Now we are engaged in a great civil war, testing whether that nation, or any nation so conceived and so dedicated, can long endure. We are met on a great battle-field of that war. We have come to dedicate a portion of that field, as a final resting place for those who here gave their lives that that nation might live. It is altogether fitting and proper that we should do this.

But, in a larger sense, we can not dedicate — we can not consecrate — we can not hallow — this ground. The brave men, living and dead, who struggled here, have consecrated it, far above our poor power to add or detract. The world will little note, nor long remember what we say here, but it can never forget what they did here. It is for us the living, rather, to be dedicated here to the unfinished work which they who fought here have thus far so nobly advanced. It is rather for us to be here dedicated to the great task remaining before us — that from these honored dead we take increased devotion to that cause for which they gave the last full measure of devotion — that we here highly resolve that these dead shall not have died in vain — that this nation, under God, shall have a new birth of freedom — and that government of the people, by the people, for the people, shall not perish from the earth.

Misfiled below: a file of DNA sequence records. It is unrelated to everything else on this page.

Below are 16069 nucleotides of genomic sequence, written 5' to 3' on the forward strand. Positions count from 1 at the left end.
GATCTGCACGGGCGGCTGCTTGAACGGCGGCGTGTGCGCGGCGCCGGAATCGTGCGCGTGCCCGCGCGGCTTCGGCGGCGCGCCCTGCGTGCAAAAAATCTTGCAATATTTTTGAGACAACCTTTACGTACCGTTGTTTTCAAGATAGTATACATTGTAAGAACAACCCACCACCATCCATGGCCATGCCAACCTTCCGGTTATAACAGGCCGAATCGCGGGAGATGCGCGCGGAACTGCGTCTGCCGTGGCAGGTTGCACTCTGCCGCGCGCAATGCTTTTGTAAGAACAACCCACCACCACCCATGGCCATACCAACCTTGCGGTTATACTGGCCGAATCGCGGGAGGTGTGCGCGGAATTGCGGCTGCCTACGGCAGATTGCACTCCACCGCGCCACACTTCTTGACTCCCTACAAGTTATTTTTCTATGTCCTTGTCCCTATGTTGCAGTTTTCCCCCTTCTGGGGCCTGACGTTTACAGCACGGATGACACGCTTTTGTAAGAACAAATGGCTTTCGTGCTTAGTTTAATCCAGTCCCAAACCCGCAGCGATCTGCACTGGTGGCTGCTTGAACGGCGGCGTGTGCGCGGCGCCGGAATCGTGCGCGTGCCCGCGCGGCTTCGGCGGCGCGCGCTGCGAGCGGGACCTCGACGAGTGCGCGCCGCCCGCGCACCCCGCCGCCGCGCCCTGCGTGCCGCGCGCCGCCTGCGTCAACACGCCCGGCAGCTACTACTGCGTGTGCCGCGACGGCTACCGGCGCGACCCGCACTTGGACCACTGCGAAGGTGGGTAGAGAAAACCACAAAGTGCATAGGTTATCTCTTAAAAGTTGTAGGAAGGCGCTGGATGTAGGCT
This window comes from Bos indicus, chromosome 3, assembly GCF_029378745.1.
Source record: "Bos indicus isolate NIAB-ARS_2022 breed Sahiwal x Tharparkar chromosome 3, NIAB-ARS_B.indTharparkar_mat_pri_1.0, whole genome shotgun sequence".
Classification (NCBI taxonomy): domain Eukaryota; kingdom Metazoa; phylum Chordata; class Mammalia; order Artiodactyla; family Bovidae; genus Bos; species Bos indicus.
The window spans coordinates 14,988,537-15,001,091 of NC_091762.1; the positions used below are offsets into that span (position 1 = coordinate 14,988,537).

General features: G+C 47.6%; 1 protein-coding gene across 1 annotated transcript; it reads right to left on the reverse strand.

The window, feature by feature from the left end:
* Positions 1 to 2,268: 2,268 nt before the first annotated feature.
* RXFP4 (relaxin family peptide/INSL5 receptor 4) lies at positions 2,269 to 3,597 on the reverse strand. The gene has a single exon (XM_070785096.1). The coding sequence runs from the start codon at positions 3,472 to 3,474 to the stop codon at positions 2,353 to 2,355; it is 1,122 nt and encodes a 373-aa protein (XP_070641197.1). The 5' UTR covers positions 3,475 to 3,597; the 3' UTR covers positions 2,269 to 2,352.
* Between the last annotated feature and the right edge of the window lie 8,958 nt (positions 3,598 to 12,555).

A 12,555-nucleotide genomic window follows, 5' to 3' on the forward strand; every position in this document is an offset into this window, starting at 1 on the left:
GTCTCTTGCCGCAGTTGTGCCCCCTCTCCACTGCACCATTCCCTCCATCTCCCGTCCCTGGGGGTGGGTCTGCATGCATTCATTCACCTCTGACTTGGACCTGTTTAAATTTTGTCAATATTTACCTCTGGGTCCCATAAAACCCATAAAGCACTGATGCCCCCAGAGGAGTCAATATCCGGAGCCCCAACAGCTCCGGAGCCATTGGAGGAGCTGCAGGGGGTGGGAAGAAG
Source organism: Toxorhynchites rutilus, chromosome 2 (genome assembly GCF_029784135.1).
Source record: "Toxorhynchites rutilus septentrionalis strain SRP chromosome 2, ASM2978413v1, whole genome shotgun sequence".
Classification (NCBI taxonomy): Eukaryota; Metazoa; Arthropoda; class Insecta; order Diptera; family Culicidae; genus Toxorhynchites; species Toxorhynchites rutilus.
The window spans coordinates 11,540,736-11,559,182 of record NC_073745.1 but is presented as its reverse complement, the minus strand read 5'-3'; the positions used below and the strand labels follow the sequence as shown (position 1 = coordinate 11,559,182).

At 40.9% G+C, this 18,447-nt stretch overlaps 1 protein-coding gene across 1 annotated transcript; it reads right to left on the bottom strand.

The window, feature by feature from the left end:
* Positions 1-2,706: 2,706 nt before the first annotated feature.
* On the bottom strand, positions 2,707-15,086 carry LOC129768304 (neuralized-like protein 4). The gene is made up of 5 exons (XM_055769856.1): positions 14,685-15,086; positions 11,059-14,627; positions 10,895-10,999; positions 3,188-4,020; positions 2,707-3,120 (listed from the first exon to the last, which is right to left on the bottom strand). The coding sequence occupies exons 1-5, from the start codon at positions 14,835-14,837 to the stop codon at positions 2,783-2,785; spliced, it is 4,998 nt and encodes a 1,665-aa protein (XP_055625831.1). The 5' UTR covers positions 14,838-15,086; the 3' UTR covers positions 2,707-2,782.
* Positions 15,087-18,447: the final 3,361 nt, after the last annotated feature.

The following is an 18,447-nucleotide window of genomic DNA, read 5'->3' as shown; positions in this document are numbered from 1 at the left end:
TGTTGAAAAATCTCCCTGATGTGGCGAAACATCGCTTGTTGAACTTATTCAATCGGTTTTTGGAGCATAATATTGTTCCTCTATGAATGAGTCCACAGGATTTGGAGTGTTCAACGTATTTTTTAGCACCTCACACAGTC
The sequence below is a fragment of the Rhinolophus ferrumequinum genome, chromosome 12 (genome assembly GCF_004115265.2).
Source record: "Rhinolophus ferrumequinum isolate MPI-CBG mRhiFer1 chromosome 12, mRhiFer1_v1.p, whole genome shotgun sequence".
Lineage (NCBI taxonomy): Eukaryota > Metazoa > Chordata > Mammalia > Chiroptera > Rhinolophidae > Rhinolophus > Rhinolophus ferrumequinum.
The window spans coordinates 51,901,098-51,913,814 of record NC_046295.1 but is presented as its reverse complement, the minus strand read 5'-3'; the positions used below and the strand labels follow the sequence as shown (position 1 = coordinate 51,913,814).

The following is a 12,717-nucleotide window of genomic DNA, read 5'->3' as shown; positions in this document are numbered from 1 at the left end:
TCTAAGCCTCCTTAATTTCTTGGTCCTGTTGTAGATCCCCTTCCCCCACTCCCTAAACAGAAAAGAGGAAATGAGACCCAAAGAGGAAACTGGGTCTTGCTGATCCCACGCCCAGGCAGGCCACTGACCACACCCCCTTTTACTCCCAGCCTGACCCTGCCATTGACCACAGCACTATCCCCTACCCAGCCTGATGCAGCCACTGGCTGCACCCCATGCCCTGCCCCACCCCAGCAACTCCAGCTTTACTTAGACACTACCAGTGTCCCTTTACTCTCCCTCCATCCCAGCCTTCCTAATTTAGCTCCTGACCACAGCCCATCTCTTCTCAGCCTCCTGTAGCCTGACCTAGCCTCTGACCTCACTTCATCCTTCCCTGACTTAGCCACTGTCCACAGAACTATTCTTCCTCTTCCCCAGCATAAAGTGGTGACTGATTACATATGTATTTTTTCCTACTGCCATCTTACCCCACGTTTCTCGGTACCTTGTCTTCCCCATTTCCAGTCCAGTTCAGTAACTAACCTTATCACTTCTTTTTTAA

Source: WTOP

33 thoughts on “The Last Full Measure of Depravity: Developers Push For Gettysburg Casino”

  1. “If we are going to lose a war to corporations….well, this is what it looks like.”


  2. another thought on this thread…when all of our history has been paved over with wallmarts and gambling joints and such, lost will be any connection that we have to the substance and the actions that spoke of what was important and necessary to building a country that was/is? Free. It is not different from those who specialize in (what do they call it…), not friendly acquisitions…(hostile takeovers!)anyway, they will change the language first….that breaks the connection to the activities and behaviors that anchor the current business and peoples, it creates a chaotic environment that is easier to manipulate. New people will replace those in positions of power. It is the same when land is taken over…the importance of wiping out the visual and tangible reminders of what was thought important in a system is that new connections can be put in place. Not necessarily ones that we would agree to if they were forthcoming of intent.

    If we are going to lose a war to corporations….well, this is what it looks like.

  3. “….it’s just land. People died there once.”

    I so disagree. Have you ever been there? Land can quite often be a sponge for intention and emotion and that can absolutely be palpable. Thousands of souls clashing over deeply held belief leaves a very loud footprint. It was said that Patton could stand on a battlefield and tell you almost evry thing that occurred there.